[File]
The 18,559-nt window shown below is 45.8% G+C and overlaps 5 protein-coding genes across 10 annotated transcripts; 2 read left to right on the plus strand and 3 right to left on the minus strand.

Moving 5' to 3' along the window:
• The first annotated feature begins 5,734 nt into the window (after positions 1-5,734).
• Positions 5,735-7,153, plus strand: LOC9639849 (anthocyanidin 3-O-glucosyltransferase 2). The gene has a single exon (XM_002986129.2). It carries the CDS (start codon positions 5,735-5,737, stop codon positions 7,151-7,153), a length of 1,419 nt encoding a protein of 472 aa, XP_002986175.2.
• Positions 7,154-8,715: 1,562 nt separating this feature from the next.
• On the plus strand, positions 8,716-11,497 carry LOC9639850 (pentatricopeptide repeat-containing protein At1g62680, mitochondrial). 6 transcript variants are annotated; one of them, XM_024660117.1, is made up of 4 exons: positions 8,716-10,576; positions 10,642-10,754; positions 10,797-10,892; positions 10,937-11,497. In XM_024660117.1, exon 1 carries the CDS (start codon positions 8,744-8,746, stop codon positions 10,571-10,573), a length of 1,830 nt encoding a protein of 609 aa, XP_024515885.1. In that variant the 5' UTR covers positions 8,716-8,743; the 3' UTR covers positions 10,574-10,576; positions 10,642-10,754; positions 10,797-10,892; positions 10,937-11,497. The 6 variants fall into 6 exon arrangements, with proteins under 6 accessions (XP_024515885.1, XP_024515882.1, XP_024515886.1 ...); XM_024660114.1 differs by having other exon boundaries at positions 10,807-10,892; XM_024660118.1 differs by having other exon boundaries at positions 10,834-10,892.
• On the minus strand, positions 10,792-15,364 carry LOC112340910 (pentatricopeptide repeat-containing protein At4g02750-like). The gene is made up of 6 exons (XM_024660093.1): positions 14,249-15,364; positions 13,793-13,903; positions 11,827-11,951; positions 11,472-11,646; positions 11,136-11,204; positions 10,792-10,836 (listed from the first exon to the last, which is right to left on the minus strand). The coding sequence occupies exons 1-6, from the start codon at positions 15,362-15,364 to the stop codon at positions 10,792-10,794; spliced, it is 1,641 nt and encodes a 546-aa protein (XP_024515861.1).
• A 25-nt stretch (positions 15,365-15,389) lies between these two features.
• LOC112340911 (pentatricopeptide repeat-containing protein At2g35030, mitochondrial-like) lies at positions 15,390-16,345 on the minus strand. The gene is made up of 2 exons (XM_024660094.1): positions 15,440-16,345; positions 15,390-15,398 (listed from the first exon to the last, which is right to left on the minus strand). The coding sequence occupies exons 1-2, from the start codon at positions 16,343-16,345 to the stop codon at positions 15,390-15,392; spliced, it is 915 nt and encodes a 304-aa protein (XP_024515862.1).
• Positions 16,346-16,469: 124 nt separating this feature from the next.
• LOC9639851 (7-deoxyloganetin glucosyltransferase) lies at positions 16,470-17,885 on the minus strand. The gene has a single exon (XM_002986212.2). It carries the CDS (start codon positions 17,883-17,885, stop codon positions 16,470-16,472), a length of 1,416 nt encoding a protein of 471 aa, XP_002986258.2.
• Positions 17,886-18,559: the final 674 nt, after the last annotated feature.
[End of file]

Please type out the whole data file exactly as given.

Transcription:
The 18,559-nt window shown below is 45.8% G+C and overlaps 5 protein-coding genes across 10 annotated transcripts; 2 read left to right on the plus strand and 3 right to left on the minus strand.

Moving 5' to 3' along the window:
• The first annotated feature begins 5,734 nt into the window (after positions 1-5,734).
• Positions 5,735-7,153, plus strand: LOC9639849 (anthocyanidin 3-O-glucosyltransferase 2). The gene has a single exon (XM_002986129.2). It carries the CDS (start codon positions 5,735-5,737, stop codon positions 7,151-7,153), a length of 1,419 nt encoding a protein of 472 aa, XP_002986175.2.
• Positions 7,154-8,715: 1,562 nt separating this feature from the next.
• On the plus strand, positions 8,716-11,497 carry LOC9639850 (pentatricopeptide repeat-containing protein At1g62680, mitochondrial). 6 transcript variants are annotated; one of them, XM_024660117.1, is made up of 4 exons: positions 8,716-10,576; positions 10,642-10,754; positions 10,797-10,892; positions 10,937-11,497. In XM_024660117.1, exon 1 carries the CDS (start codon positions 8,744-8,746, stop codon positions 10,571-10,573), a length of 1,830 nt encoding a protein of 609 aa, XP_024515885.1. In that variant the 5' UTR covers positions 8,716-8,743; the 3' UTR covers positions 10,574-10,576; positions 10,642-10,754; positions 10,797-10,892; positions 10,937-11,497. The 6 variants fall into 6 exon arrangements, with proteins under 6 accessions (XP_024515885.1, XP_024515882.1, XP_024515886.1 ...); XM_024660114.1 differs by having other exon boundaries at positions 10,807-10,892; XM_024660118.1 differs by having other exon boundaries at positions 10,834-10,892.
• On the minus strand, positions 10,792-15,364 carry LOC112340910 (pentatricopeptide repeat-containing protein At4g02750-like). The gene is made up of 6 exons (XM_024660093.1): positions 14,249-15,364; positions 13,793-13,903; positions 11,827-11,951; positions 11,472-11,646; positions 11,136-11,204; positions 10,792-10,836 (listed from the first exon to the last, which is right to left on the minus strand). The coding sequence occupies exons 1-6, from the start codon at positions 15,362-15,364 to the stop codon at positions 10,792-10,794; spliced, it is 1,641 nt and encodes a 546-aa protein (XP_024515861.1).
• A 25-nt stretch (positions 15,365-15,389) lies between these two features.
• LOC112340911 (pentatricopeptide repeat-containing protein At2g35030, mitochondrial-like) lies at positions 15,390-16,345 on the minus strand. The gene is made up of 2 exons (XM_024660094.1): positions 15,440-16,345; positions 15,390-15,398 (listed from the first exon to the last, which is right to left on the minus strand). The coding sequence occupies exons 1-2, from the start codon at positions 16,343-16,345 to the stop codon at positions 15,390-15,392; spliced, it is 915 nt and encodes a 304-aa protein (XP_024515862.1).
• Positions 16,346-16,469: 124 nt separating this feature from the next.
• LOC9639851 (7-deoxyloganetin glucosyltransferase) lies at positions 16,470-17,885 on the minus strand. The gene has a single exon (XM_002986212.2). It carries the CDS (start codon positions 17,883-17,885, stop codon positions 16,470-16,472), a length of 1,416 nt encoding a protein of 471 aa, XP_002986258.2.
• Positions 17,886-18,559: the final 674 nt, after the last annotated feature.